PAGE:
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Monday, January 28, 2013

Saturday, January 26, 2013

Footbridge on the Cherwell

Oxford, England ~ February 19, 2010

The Cherwell joins the River Thames a few yards from here, but you would hardly recognize London's thoroughfare as it meanders small and lazy like the Cherwell past the playing fields of Oxford's Magdalen College.


My Web Page: tapirback.com

Friday, January 25, 2013

More Windows, Oxford

Oxford, England ~ February 18, 2010

These lovely windows that seem to combine Gothic and Baroque (?) elements can be found near the corner of Merton and The High Street, although the main facade is on the other side of the building.

My Web Page: tapirback.com

Thursday, January 24, 2013

Bright Windows, Oxford

Oxford, England ~ February 18, 2010

It would be easy to do a magnificent series of windows and doors without leaving The High Street in Oxford. Much of the outstanding architecture in Oxford is either Gothic or Baroque.

My Web Page: tapirback.com

Tuesday, January 22, 2013

Windows and Doors on the Via del Corso

Rome ~ April 13, 2004

Whether a building is pretentious or unassuming, its windows and doors give owners, architects, builders, or artisans, a canvas for self-expression. There is endless variety in windows and doors. I think that's why I love them. 

My Web Page: tapirback.com

Thursday, January 17, 2013

Half-timbered Tudor

Stratford-upon-Avon, Warwickshire, England ~ February 17, 2010
Garrick Inn

Stratford-upon-Avon is known not only as the birthplace of William Shakespeare, but also for its remarkable half-timbered buildings. The Garrick Inn pub probably dates from the mid 1500s, depending on who you read.


My Web Page: tapirback.com

Wednesday, January 16, 2013

Who's Real?

London, February 20, 2010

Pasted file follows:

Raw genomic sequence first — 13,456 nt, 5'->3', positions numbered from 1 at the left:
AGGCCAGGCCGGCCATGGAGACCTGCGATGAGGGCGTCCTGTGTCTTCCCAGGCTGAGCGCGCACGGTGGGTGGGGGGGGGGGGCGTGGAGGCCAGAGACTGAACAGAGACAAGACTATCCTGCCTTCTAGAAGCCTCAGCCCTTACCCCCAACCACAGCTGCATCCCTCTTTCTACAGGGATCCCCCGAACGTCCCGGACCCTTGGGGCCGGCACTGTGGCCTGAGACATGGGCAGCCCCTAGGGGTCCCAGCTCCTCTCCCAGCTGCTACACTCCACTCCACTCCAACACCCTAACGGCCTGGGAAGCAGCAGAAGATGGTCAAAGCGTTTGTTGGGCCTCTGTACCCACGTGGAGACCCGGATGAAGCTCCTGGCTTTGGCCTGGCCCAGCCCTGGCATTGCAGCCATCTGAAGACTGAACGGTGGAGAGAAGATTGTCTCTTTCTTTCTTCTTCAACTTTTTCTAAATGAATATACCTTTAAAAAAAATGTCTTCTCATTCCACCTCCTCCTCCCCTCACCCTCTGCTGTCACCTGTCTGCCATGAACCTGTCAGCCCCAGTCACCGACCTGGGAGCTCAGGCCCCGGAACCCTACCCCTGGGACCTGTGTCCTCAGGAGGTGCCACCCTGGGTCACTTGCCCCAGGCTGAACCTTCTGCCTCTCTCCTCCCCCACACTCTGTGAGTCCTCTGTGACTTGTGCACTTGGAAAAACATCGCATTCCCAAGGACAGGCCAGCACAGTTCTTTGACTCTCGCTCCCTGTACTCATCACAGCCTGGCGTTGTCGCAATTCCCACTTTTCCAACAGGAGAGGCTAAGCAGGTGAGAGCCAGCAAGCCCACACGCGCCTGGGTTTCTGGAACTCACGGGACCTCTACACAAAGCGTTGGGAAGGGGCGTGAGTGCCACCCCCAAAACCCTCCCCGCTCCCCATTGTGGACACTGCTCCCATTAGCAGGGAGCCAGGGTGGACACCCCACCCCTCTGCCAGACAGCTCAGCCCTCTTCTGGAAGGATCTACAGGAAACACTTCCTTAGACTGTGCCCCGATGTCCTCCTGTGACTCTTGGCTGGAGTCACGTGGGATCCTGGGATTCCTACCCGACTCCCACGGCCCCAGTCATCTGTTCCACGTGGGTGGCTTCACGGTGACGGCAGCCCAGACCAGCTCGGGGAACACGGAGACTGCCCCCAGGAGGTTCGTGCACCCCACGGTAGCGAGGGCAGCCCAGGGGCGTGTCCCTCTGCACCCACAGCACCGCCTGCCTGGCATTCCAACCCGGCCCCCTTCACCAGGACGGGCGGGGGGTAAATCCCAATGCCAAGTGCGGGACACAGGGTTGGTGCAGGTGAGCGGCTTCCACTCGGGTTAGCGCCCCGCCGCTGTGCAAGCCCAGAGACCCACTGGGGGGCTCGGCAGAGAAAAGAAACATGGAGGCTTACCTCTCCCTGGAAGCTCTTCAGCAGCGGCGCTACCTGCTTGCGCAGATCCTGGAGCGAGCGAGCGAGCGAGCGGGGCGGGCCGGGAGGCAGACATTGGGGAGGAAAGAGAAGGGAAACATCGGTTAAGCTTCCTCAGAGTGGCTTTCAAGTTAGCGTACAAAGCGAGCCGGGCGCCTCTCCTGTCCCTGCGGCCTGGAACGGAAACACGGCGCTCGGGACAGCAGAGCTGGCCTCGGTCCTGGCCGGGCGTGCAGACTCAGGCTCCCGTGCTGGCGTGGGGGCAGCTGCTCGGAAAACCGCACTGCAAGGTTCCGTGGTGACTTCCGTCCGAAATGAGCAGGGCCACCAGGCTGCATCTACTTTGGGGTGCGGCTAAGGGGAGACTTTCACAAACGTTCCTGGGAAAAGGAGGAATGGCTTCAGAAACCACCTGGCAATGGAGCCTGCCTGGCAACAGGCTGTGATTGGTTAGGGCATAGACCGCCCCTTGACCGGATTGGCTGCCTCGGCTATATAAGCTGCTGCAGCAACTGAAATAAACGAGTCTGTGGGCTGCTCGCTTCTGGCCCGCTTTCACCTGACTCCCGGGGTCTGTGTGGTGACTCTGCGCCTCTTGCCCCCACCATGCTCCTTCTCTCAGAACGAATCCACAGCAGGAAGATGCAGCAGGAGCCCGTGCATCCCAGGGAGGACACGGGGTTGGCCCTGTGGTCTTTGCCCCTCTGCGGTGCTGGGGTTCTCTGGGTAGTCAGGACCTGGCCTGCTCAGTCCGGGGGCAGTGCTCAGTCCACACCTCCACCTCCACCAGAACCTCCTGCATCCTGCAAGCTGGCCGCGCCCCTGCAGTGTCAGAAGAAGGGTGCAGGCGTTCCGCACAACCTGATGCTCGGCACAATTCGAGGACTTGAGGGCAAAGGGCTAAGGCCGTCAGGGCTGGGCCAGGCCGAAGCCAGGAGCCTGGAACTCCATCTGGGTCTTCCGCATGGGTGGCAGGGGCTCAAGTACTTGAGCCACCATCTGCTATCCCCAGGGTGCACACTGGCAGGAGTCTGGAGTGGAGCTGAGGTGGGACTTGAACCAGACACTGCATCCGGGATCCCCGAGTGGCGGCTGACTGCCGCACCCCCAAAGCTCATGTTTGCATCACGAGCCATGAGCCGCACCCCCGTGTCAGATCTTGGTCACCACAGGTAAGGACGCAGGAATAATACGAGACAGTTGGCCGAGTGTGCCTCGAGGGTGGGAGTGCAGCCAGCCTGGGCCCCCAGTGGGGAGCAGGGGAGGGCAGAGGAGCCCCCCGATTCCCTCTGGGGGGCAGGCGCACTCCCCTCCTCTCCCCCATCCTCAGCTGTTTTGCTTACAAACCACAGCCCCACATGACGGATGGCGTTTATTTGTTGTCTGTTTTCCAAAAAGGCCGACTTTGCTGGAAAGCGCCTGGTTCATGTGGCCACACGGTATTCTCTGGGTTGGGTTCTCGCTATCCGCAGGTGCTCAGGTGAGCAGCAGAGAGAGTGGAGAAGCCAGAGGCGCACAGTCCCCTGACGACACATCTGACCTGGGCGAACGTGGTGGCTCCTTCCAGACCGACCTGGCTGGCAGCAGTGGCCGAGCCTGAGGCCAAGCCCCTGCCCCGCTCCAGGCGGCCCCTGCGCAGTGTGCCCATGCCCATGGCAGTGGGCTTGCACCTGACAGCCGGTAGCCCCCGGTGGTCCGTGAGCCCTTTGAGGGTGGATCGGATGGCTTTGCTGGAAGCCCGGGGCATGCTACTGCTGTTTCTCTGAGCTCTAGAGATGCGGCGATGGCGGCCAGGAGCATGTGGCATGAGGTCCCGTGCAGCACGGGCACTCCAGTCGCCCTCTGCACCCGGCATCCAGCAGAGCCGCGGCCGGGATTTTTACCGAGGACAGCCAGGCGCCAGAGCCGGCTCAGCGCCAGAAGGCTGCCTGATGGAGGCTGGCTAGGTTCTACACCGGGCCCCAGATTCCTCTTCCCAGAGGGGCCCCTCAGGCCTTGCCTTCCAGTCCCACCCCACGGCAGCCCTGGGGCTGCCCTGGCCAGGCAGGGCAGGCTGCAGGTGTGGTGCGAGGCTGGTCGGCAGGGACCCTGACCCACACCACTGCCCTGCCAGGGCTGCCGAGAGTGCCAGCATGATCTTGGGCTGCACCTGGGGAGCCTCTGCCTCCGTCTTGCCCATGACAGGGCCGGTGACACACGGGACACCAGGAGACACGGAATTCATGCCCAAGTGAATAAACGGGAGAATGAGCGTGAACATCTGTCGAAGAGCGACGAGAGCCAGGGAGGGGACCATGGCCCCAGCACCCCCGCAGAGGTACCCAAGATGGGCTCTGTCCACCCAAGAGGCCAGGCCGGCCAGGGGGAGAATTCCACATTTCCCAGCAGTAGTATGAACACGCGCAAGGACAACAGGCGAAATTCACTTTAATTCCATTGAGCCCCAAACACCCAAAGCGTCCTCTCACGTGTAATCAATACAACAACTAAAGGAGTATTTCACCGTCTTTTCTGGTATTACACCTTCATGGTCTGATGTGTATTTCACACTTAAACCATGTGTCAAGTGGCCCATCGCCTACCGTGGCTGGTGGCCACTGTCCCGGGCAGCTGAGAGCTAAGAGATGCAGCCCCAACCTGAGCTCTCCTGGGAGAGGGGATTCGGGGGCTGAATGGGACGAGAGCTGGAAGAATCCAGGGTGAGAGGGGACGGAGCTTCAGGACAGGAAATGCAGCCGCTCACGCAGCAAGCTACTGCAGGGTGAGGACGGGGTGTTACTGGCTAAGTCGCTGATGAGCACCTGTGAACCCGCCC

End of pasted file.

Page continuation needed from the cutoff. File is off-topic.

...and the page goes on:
Madame Tussaud's Wax Museum

I admit, I loved Madame Tussaud's and could have gone through it a second time. The line took a staggering two hours, or close to that, and I remember the admission being pretty steep, but I thoroughly enjoyed seeing figures from then and now. Some looked so real, others looked blatantly fake. For some reason I'm always startled to see that some of the most famous people are or were not very tall.

My Web Page: tapirback.com

Monday, January 14, 2013

Rusty Hull, Syracuse Harbor

Syracuse (Siracusa), Sicily, Italy ~ April 27, 2004
Island of Ortygia 

Like everything else we encountered on Ortygia in 2004, this boat had seen better days. Also like everything else, it seemed worthy of a photo. We are looking across the narrow harbor to the mainland of Syracuse.


My Web Page: tapirback.com

Sunday, January 13, 2013

Art Nouveau in Ortygia

 
Syracuse (Siracusa), Sicily, Italy ~ April 27, 2004
Island of Ortygia

I am always taken with Art Nouveau's graceful plant-like curves, and this discovery among the Baroque and Classical arches and columns of Ortygia was unexpected. Doesn't it look like just the place to settle in and write your own Alexandria Quartet? Like the rest of the island, this building had seen better days in 2004, but since then someone has replaced the boarded windows, and you can rent an "airy loft" for less than a stay at a Holiday Inn Express. 


My Web Page: tapirback.com

Saturday, January 12, 2013

Sicilian Plumed Horse

Syracuse (Siracusa), Sicily, Italy ~ April 27, 2004
Island of Ortygia 

Sicily's colorful carts and plumed horses are famous. I wish I'd found a better background for this shot.


Today the horse was pulling a rubber-tired wagon filled with tourists. Earlier on this blog I showed a photo of a more traditional horse and cart, albeit a mural.

When my grandmother visited Sicily in 1911 with her parents and siblings, one of them wrote in a journal:

"We made it through customs without any trouble, and found the horses all dressed up with peacock feathers and pulling painted carts. The carts here were like boxes set up on high wheels, the boxes and wheels alike painted with figures of men, women, etc. in very bright colors. The horses wore tall red headdresses like dusters, and another 'duster' was fixed in the middle of their backs."

See the link above for a taste of what they might have seen.

My Web Page: tapirback.com

Friday, January 11, 2013

Very Baroque

Syracuse (Siracusa), Sicily, Italy ~ April 27, 2004
Island of Ortygia

The Cathedral of Ortygia is very Baroque, and is dedicated to the Madonna.


My Web Page: tapirback.com

Thursday, January 10, 2013

Piazza Archimede

Syracuse (Siracusa), Sicily, Italy ~ April 27, 2004
Island of Ortygia

Taken by an animal motif as usual, I may not have known we had stumbled upon a piazza and fountain dedicated to the great scientist and mathematician Archimedes, who lived and died in Syracuse (287-212 or 211 BC).



My Web Page: tapirback.com

Wednesday, January 9, 2013

Tuesday, January 8, 2013

The Flavor of Ancient Egypt

Syracuse (Siracusa), Sicily, Italy ~ April 27, 2004
Island of Ortygia
Fontaine d'Aréthuse, Papyrus